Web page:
Cultivation of Clove: Complete guide on Clove plant farming involves in seed treatment, planting, pest management, irrigation, harvesting and uses.
Scientific name of Clove (Syzigium aromaticum) Myrtaceae:
Cloves are the aromatic flower buds of a tree in the family Myrtaceae, Syzygium aromaticum. They are native to the Maluku Islands in Indonesia, and are commonly used as a spice. Cloves are commercially harvested primarily in Indonesia, India, Madagascar, Zanzibar, Pakistan, Sri Lanka and Tanzania.
The clove tree is an evergreen tree that grows up to 8–12 m tall, with large leaves and sanguine flowers grouped in terminal clusters. The flower buds initially have a pale hue, gradually turn green, then transition to a bright red when ready for harvest. Cloves are harvested at 1.5–2.0 cm long, and consist of a long calyx that terminates in four spreading sepals, and four unopened petals that form a small central ball.
Leaves, Flowers & Cloves
Cloves in hindi : laung.
Local cultivars are used.
Soil and climate:
Humid tropical climate with an annual rainfall of 150 – 250 cm and a mean temperature range of 20°C to 30°C and elevation up to 1000 m are suitable. Deep rich loams with high humus content and laterite soils are the best suited for clove cultivation.
June – December is found to be optimum.
Slopes facing South and West should be avoided. North and North-Eastern slope is preferred.
Seeds are extracted from ripe fruits and sown immediately. The seeds germinate in five to six weeks. Two year old seedlings are planted in pits of 30 cm x 30 cm x 30 cm size filled with soil and FYM 10 kg/pit at a spacing of 6 m either way. Apply 50 g/pit Azospirillum before planting.
Provide shade for seedlings. Mulch the basins with dried leaves. Weed the basins as and when necessary.
Banana can be grown to provide shade during the initial establishment. Small temporary pandals may provided for partial shade during initial establishment.
Frequent watering is essential in the initial stages in the absence of rains. Irrigation should be given during summer months. Applying 8 litres of water either through drip or through basin during the months of January – May is beneficial.
One year old plants can be applied with FYM 15 kg, N 20 g, P 20 g, K 60 g in two splits during June – July and September – October. Every year the dosage is correspondingly increased and a bearing tree of 7 years old may be applied with FYM 50 kg, N 300 g, P 300 g and K 960 g. In addition to this apply 50 g in each of Azospirillum and Phosphobacterium should be applied one month after manuring.
Smear the surface of the stem and branches with Carbaryl 50 WP @ 2 g/lit of water.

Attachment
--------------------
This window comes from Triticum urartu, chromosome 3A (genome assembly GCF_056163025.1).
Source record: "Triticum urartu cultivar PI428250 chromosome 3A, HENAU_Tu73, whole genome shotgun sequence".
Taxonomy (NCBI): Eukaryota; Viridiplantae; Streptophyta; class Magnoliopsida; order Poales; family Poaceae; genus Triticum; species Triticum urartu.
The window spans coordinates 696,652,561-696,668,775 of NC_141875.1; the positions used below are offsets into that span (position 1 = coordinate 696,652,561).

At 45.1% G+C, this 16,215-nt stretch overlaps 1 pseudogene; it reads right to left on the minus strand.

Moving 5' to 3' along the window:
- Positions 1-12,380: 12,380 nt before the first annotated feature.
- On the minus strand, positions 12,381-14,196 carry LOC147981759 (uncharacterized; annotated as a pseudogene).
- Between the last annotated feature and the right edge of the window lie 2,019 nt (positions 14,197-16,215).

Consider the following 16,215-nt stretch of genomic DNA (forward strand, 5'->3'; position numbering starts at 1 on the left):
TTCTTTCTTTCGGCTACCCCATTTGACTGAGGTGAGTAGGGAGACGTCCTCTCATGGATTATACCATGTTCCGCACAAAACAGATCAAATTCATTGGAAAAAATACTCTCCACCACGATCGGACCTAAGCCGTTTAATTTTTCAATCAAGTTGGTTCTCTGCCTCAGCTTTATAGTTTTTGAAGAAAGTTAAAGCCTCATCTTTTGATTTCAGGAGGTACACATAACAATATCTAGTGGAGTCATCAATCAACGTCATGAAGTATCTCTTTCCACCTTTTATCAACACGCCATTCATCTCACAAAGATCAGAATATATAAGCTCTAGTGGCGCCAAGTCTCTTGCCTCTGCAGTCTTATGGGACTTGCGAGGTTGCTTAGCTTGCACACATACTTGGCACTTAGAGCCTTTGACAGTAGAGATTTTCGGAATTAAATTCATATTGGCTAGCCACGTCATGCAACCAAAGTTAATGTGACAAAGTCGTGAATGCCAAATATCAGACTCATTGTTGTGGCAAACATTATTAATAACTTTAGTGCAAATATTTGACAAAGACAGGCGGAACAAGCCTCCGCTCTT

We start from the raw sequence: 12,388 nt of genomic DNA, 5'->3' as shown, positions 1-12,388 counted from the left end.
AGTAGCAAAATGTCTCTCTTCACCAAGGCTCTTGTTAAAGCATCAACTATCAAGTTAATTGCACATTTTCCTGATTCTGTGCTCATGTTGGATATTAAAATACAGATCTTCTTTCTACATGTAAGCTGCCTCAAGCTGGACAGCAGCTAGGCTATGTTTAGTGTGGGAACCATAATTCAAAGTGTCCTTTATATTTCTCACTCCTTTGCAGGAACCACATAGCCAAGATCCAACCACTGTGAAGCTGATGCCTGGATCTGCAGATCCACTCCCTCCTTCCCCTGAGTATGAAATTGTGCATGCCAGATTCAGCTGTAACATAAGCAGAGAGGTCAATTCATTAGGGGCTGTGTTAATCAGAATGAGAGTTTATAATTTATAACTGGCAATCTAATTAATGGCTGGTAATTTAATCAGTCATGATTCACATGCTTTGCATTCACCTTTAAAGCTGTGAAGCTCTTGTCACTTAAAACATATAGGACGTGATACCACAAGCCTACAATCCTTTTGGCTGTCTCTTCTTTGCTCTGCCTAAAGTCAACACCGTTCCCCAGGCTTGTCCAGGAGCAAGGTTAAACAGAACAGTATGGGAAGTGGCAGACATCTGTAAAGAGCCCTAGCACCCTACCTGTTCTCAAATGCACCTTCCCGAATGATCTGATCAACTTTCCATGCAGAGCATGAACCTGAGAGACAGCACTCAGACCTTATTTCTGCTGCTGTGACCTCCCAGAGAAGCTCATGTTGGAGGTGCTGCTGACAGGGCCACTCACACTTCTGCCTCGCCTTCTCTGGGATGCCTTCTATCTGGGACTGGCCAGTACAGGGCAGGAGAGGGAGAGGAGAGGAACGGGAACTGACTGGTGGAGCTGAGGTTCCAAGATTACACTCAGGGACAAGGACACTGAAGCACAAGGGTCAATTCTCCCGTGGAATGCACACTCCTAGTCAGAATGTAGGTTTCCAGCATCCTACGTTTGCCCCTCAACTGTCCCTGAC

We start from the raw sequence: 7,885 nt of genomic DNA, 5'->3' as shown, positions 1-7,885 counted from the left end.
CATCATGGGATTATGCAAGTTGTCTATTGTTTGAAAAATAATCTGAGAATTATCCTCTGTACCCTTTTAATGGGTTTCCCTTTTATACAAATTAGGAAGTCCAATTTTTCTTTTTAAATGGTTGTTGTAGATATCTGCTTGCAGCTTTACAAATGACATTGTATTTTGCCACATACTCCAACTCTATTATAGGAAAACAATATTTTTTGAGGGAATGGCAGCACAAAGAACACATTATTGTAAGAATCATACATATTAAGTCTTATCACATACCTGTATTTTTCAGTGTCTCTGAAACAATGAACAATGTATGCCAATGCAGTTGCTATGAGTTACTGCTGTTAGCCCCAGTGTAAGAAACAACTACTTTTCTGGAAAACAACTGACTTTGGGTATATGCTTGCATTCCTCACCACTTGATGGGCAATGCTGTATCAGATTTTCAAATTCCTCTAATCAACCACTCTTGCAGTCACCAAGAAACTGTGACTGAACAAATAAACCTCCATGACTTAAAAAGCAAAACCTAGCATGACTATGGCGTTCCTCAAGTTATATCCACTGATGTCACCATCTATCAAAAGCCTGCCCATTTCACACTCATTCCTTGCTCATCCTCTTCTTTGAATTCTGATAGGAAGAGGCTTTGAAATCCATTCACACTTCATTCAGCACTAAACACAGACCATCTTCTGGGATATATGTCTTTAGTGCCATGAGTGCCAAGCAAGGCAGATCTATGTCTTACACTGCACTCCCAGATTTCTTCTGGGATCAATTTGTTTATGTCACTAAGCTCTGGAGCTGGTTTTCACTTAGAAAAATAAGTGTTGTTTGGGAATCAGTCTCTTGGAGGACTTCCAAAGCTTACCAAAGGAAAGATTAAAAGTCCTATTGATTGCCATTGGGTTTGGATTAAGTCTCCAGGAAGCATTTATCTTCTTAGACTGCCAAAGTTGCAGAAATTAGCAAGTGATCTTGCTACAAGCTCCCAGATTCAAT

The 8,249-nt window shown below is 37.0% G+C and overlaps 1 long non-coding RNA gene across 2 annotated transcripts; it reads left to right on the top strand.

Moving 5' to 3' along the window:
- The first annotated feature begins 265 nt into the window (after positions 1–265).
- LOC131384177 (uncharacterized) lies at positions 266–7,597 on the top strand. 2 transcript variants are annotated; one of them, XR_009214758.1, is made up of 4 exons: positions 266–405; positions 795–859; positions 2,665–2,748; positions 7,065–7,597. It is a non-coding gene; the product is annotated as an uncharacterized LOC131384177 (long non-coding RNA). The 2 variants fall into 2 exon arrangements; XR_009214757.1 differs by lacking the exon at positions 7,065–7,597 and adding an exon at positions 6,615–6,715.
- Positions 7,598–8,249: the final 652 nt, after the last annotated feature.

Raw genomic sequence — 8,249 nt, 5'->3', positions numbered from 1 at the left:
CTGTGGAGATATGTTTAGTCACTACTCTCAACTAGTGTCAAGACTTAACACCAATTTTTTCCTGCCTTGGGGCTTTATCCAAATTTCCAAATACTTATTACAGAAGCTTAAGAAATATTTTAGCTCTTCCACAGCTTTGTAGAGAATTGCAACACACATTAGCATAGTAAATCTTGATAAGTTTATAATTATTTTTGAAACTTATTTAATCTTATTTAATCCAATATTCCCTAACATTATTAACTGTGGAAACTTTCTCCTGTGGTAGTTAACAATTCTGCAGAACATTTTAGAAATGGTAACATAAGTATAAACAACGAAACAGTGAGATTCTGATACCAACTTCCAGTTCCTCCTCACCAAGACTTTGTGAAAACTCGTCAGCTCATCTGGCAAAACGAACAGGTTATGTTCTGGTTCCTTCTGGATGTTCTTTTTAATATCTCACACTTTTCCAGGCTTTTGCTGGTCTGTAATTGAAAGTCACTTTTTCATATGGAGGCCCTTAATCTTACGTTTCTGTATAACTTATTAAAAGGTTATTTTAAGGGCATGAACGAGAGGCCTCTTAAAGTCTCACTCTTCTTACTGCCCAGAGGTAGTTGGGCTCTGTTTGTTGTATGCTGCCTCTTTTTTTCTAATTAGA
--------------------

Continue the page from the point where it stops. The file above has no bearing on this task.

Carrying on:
Pour Quinalphos 25 EC @ 1 ml/lit in to the bore hole and plug it.
Apply Phorate 60g/tree in the soil
Stem Borer of Clove
Foliar spray with Monocrotophos 1.5 ml/l or Dimethoate 1ml/l.
Leaf eating caterpillar:
Leaf eating caterpillar can be controlled by spraying Quinalphos 25 EC @ 2 ml/lit.
The foliage of affected trees should be sprayed with Carbdendazim 0.1 % or a prophylactic spray with Bordeaux mixture 1 % also prevents the disease.
Pre-monsoon spray of Pseudomonas fluorescens (PfPPB) @ 0.2 % + Lawsonia leaf extracts (5 %) or Spray with Copper oxy chloride @ 0.25 %.
Clove Leaf spots
Affected trees suddenly wilt and dried off. Prolonged drought and water stagnation affects the root growth. This is controlled by
(1) Drenching of Carbendazim or Mancozeb 1 g/lit of water in the root zone
(2) Wilting plants should be provided with shade and irrigated immediately
(3) In sloppy areas drip irrigation is recommended
(4) Dried leaves should be spread to conserve the moisture
(5) Growing of wind barriers to avoid the damages to the trees.
Bearing starts from sixth year onwards. The flower buds should be harvested when they are fully mature but before opening. The buds are harvested as clusters and separated and dried in the sun for five to seven days.
Freshly harvested clove Buds & Dried Clove Buds
2 – 3 kg dried buds/tree.
Cloves are used in the cuisine of Asian, African, and the Near and Middle East countries, lending flavor to meats, curries, and marinades, as well as fruit such as apples, pears or rhubarb. Cloves may be used to give aromatic and flavor qualities to hot beverages, often combined with other ingredients such as lemon and sugar. They are a common element in spice blends such as pumpkin pie spice and speculoos spices. In Mexican cuisine, cloves are best known as clavos de olor, and often accompany cumin and cinnamon.
A major component of clove taste is imparted by the chemical eugenol, and the quantity of the spice required is typically small. It pairs well with cinnamon, allspice, vanilla, red wine and basil, as well as onion, citrus peel, star anise, or peppercorns.
Clove oil can be used to anesthetize fish, and prolonged exposure to higher doses (the recommended dose is 400 mg/l) is considered a humane means of euthanasia.
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